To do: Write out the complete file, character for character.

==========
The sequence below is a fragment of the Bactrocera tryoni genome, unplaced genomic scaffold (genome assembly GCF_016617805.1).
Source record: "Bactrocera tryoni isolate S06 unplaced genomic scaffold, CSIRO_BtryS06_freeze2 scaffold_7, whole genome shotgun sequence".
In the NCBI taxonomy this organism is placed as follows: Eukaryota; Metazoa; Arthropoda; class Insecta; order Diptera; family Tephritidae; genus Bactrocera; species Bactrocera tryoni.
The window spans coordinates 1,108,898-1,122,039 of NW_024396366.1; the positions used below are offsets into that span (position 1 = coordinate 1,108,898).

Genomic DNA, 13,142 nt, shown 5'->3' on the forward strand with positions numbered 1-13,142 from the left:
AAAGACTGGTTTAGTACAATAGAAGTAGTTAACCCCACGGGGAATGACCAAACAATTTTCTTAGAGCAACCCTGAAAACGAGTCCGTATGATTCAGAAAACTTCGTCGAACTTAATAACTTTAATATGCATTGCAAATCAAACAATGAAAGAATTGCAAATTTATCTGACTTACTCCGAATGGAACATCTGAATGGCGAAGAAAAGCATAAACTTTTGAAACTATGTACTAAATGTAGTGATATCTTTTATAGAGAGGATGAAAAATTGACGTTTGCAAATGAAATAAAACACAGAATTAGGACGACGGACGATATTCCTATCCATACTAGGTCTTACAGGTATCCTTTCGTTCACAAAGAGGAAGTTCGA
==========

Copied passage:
The sequence below is a fragment of the Bactrocera tryoni genome, unplaced genomic scaffold (genome assembly GCF_016617805.1).
Source record: "Bactrocera tryoni isolate S06 unplaced genomic scaffold, CSIRO_BtryS06_freeze2 scaffold_7, whole genome shotgun sequence".
In the NCBI taxonomy this organism is placed as follows: Eukaryota; Metazoa; Arthropoda; class Insecta; order Diptera; family Tephritidae; genus Bactrocera; species Bactrocera tryoni.
The window spans coordinates 1,108,898-1,122,039 of NW_024396366.1; the positions used below are offsets into that span (position 1 = coordinate 1,108,898).

Genomic DNA, 13,142 nt, shown 5'->3' on the forward strand with positions numbered 1-13,142 from the left:
AAAGACTGGTTTAGTACAATAGAAGTAGTTAACCCCACGGGGAATGACCAAACAATTTTCTTAGAGCAACCCTGAAAACGAGTCCGTATGATTCAGAAAACTTCGTCGAACTTAATAACTTTAATATGCATTGCAAATCAAACAATGAAAGAATTGCAAATTTATCTGACTTACTCCGAATGGAACATCTGAATGGCGAAGAAAAGCATAAACTTTTGAAACTATGTACTAAATGTAGTGATATCTTTTATAGAGAGGATGAAAAATTGACGTTTGCAAATGAAATAAAACACAGAATTAGGACGACGGACGATATTCCTATCCATACTAGGTCTTACAGGTATCCTTTCGTTCACAAAGAGGAAGTTCGA